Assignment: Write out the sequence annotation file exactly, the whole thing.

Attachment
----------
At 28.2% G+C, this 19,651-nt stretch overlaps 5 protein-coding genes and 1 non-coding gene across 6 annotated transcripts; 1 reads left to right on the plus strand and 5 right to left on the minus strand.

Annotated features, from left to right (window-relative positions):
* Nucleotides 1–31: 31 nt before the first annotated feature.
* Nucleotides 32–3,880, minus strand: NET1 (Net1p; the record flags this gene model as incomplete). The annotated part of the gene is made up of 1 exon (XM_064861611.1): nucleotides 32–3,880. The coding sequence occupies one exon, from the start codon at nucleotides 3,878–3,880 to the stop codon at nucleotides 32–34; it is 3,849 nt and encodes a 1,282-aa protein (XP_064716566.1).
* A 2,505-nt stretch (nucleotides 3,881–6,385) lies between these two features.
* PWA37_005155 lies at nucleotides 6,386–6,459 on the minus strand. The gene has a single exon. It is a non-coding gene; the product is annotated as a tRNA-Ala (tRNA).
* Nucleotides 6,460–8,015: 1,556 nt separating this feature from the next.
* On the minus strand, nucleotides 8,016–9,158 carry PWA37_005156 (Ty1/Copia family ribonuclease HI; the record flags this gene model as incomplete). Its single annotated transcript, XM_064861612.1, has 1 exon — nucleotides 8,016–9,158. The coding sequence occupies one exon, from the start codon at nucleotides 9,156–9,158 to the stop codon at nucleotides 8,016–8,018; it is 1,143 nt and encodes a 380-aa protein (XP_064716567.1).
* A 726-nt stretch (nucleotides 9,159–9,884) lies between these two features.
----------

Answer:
At 28.2% G+C, this 19,651-nt stretch overlaps 5 protein-coding genes and 1 non-coding gene across 6 annotated transcripts; 1 reads left to right on the plus strand and 5 right to left on the minus strand.

Annotated features, from left to right (window-relative positions):
* Nucleotides 1–31: 31 nt before the first annotated feature.
* Nucleotides 32–3,880, minus strand: NET1 (Net1p; the record flags this gene model as incomplete). The annotated part of the gene is made up of 1 exon (XM_064861611.1): nucleotides 32–3,880. The coding sequence occupies one exon, from the start codon at nucleotides 3,878–3,880 to the stop codon at nucleotides 32–34; it is 3,849 nt and encodes a 1,282-aa protein (XP_064716566.1).
* A 2,505-nt stretch (nucleotides 3,881–6,385) lies between these two features.
* PWA37_005155 lies at nucleotides 6,386–6,459 on the minus strand. The gene has a single exon. It is a non-coding gene; the product is annotated as a tRNA-Ala (tRNA).
* Nucleotides 6,460–8,015: 1,556 nt separating this feature from the next.
* On the minus strand, nucleotides 8,016–9,158 carry PWA37_005156 (Ty1/Copia family ribonuclease HI; the record flags this gene model as incomplete). Its single annotated transcript, XM_064861612.1, has 1 exon — nucleotides 8,016–9,158. The coding sequence occupies one exon, from the start codon at nucleotides 9,156–9,158 to the stop codon at nucleotides 8,016–8,018; it is 1,143 nt and encodes a 380-aa protein (XP_064716567.1).
* A 726-nt stretch (nucleotides 9,159–9,884) lies between these two features.